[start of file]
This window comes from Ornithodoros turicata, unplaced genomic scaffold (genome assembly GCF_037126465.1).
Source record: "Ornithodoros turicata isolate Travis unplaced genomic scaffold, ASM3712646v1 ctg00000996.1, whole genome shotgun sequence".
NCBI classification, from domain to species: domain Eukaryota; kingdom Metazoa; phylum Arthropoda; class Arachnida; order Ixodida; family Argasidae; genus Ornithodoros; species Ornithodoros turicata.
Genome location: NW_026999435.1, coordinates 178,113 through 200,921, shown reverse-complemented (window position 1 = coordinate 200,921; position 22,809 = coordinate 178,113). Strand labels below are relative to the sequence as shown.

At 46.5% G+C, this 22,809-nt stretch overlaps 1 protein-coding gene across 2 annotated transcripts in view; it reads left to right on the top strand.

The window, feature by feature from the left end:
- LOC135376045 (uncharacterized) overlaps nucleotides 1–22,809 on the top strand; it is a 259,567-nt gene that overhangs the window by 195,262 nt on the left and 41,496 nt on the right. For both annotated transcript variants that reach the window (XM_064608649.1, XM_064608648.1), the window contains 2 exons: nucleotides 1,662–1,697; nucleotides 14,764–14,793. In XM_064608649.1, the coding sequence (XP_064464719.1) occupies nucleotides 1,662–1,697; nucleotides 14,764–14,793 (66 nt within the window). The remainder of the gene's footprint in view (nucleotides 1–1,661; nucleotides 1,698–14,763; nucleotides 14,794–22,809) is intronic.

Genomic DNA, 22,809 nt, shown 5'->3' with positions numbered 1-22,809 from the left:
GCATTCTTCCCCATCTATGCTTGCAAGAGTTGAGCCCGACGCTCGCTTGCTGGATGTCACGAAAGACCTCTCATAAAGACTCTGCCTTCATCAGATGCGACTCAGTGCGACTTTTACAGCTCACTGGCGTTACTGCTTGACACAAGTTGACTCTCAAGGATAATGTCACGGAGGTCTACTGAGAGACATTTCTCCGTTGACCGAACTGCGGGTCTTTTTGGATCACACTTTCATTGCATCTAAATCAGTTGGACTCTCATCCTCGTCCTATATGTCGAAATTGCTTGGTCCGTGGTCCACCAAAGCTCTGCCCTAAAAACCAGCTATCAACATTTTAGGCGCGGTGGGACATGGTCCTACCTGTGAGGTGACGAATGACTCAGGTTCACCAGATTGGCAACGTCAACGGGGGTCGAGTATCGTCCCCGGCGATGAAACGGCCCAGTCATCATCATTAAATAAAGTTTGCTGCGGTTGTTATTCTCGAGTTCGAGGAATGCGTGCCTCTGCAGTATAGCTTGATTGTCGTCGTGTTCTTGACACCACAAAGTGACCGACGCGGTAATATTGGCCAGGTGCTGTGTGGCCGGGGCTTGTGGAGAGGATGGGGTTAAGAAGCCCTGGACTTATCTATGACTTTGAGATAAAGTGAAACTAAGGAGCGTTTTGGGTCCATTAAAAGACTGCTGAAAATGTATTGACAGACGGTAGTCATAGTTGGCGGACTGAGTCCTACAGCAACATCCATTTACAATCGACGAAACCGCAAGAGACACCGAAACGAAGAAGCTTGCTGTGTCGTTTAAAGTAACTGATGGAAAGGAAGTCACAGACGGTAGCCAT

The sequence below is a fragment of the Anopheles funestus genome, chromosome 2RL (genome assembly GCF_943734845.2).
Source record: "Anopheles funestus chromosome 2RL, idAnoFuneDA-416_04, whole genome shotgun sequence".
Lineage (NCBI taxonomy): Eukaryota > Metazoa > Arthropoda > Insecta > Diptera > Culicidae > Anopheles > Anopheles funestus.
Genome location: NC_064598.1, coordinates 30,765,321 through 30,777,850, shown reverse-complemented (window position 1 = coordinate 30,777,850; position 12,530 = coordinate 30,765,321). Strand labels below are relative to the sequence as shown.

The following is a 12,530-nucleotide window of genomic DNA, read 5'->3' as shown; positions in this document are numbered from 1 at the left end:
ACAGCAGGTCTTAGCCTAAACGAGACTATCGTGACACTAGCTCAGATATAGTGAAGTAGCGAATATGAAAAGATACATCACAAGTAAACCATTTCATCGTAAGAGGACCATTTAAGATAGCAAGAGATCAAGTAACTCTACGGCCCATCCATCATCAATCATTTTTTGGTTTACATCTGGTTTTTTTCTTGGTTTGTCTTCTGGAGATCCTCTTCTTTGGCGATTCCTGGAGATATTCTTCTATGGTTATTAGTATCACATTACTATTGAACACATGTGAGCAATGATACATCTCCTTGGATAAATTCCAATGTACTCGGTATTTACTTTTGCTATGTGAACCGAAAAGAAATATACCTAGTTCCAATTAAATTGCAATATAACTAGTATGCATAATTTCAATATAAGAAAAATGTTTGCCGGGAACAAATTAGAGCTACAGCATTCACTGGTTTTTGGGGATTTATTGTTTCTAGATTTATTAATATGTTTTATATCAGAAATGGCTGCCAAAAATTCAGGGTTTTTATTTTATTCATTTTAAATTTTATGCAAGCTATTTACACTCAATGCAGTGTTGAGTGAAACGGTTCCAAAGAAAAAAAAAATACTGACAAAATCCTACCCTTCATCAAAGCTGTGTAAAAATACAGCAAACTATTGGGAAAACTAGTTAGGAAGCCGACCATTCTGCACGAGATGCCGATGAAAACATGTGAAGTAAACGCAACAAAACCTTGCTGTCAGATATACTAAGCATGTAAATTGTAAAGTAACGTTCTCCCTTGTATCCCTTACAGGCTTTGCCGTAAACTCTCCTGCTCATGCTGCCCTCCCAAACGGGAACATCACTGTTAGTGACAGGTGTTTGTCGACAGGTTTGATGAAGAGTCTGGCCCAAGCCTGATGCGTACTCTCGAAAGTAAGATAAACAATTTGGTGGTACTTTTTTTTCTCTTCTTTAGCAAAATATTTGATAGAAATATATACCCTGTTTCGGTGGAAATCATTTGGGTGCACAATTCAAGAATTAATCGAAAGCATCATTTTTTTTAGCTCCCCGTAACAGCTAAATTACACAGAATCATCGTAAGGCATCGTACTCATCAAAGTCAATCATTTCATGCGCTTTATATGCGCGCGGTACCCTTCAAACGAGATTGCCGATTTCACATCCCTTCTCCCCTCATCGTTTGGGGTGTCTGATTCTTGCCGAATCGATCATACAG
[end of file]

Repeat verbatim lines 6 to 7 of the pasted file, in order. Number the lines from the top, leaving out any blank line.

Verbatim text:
The window, feature by feature from the left end:
- LOC135376045 (uncharacterized) overlaps nucleotides 1–22,809 on the top strand; it is a 259,567-nt gene that overhangs the window by 195,262 nt on the left and 41,496 nt on the right. For both annotated transcript variants that reach the window (XM_064608649.1, XM_064608648.1), the window contains 2 exons: nucleotides 1,662–1,697; nucleotides 14,764–14,793. In XM_064608649.1, the coding sequence (XP_064464719.1) occupies nucleotides 1,662–1,697; nucleotides 14,764–14,793 (66 nt within the window). The remainder of the gene's footprint in view (nucleotides 1–1,661; nucleotides 1,698–14,763; nucleotides 14,794–22,809) is intronic.